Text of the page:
I also feel very lucky that I am am able to go out every day for my one,  government endorsed, Permitted Exercise each day, and that I have such lovely countryside in which to walk. It's rural enough that most days, I either don't see anyone, or just see  one or two people walking or walking dogs, and there is plenty of space to stay over 2m apart.

There are lots of public footpaths, so I can vary my route, and I've enjoyed watching the fields, woods and hedgerows change as Spring advances, from bare branches and frosty mornings, when lockdown started, through the blooming of primroses,  blackthorn and hawthorn, then wild violets, bluebells and wild garlic, and the trees coming into leaf, and now, flower. 

Photo of a large chestnut tree in full leaf

I have also enjoyed seeing more wildlife - initially, it was mostly rabbits, in all the fields, and commoner types of bird, such as robins, blackbirds, bluetits  and sparrows.

Chaffinch perched on a bare hedge (photo)

I have also spotted wrens several times,which gives me great pleasure. I love wrens, they are so tiny, and so very bolshy and territorial despite their size. (also uncooperative - I haven't managed to get a picture of any of them, yet) 
Photo of a Great Tit on a conifer branch, against a blue sky
Great Tit

However, as Spring has advanced, and I have explored more and found less frequented paths, I have also seen deer - I've been getting better at walking softly and appearing unthreatening, so I can get closer without causing them to flee.

Photo of a roe deer buck, with bluebells and wild garlic flowers
Roe Deer bucj

There have been foxes, gorgeous, bright red ones, and smaller, leaner ones.

And, in the past week, I even found a den where there are a family of fox cubs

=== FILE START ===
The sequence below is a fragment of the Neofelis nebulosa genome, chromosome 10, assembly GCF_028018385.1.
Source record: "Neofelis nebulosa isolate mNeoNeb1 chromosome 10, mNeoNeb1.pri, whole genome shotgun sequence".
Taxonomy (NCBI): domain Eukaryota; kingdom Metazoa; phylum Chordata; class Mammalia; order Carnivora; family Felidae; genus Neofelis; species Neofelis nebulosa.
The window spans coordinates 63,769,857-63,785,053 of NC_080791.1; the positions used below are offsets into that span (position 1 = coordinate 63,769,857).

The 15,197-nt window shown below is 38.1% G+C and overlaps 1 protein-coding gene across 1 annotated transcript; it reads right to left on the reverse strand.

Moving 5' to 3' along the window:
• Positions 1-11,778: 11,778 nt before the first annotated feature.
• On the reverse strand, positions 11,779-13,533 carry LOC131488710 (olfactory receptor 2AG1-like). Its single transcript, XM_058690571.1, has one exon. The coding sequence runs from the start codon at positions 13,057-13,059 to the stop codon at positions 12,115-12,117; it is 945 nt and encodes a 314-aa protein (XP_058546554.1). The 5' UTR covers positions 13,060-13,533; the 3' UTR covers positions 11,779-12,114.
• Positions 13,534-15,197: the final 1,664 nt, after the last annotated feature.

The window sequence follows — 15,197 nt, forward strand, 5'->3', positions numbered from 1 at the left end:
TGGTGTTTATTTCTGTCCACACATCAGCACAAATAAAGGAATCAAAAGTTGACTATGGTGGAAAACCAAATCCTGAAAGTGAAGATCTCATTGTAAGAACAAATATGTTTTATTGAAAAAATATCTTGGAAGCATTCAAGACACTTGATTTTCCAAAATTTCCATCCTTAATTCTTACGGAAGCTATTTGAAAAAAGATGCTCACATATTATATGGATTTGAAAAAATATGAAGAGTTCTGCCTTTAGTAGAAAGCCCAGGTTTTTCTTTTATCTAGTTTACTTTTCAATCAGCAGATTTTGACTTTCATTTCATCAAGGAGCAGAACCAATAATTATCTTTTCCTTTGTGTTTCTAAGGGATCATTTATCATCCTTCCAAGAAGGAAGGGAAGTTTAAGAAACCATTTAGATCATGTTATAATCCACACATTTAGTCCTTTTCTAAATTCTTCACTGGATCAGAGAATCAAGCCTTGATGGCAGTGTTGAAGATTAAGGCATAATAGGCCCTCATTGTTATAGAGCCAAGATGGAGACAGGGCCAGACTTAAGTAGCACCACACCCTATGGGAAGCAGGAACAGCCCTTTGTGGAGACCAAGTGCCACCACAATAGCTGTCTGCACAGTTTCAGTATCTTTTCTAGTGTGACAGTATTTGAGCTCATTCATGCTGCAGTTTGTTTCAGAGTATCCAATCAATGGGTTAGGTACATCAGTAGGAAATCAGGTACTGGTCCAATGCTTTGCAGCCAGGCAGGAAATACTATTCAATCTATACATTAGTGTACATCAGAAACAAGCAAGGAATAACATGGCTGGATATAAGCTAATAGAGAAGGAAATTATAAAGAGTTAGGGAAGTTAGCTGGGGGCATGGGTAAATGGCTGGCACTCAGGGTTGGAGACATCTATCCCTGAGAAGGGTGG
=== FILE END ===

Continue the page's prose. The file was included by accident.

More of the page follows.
photo of a small fox cub looking out from a hole under the roots of a beech tree

I am not yet quite sure how many there are. I am absolutely certain there are 3, as I have seen three of them at the same time. 
Photo of a red fox cub, sitting and looking to the right, in front of tree root

I am nearly sure that there are four, and there might be as many as five. 

Two fox cubs in front of tree roots, stinging nettles in foreground (photo)

They are adorable - just like puppies, when they relax and start playing they yip and bark and make little squeaky noises, and while they are wary enough to disappear back into their earth if I move to fast or get too close, if I am patient, they will often re-emerge 

I saw a rather thin and harassed looking fox in the same field, which I assumed was their mother, but I have since seen another, much larger and redder and sleeker one, too, and have read up and learned that foxes cooperate to raise their cubs, and there will often be a group of 4 or 5 foxes (male and females) cooperating to raise one litter of cubs.

They sometimes have more than one vixen who has a litter, and raise them together, co-parenting fox style, but generally just the most important vixen will have cubs. (Nature being what it is, the strongest cubs get most food and attention,and develop faster - I am hoping that all of 'mine' survive - the smallest of them is (seen in my first photo) is extremely cute, and I really he hope that s/he makes it, as well as the bigger ones.

I have a bigger selection of wildlife pictures on flickr.

My neighbours tell me that they've seen a hedgehog in their garden - I hope it visits mine, too, although I haven't seen it so far, and I am hoping I might manage to see a badger at some stage. 

I must go now - my neighbours have just arrived to deliver some scones and cake they have been baking, (from a socially approved distance, of course! )

How is everyone else's lock down treating them?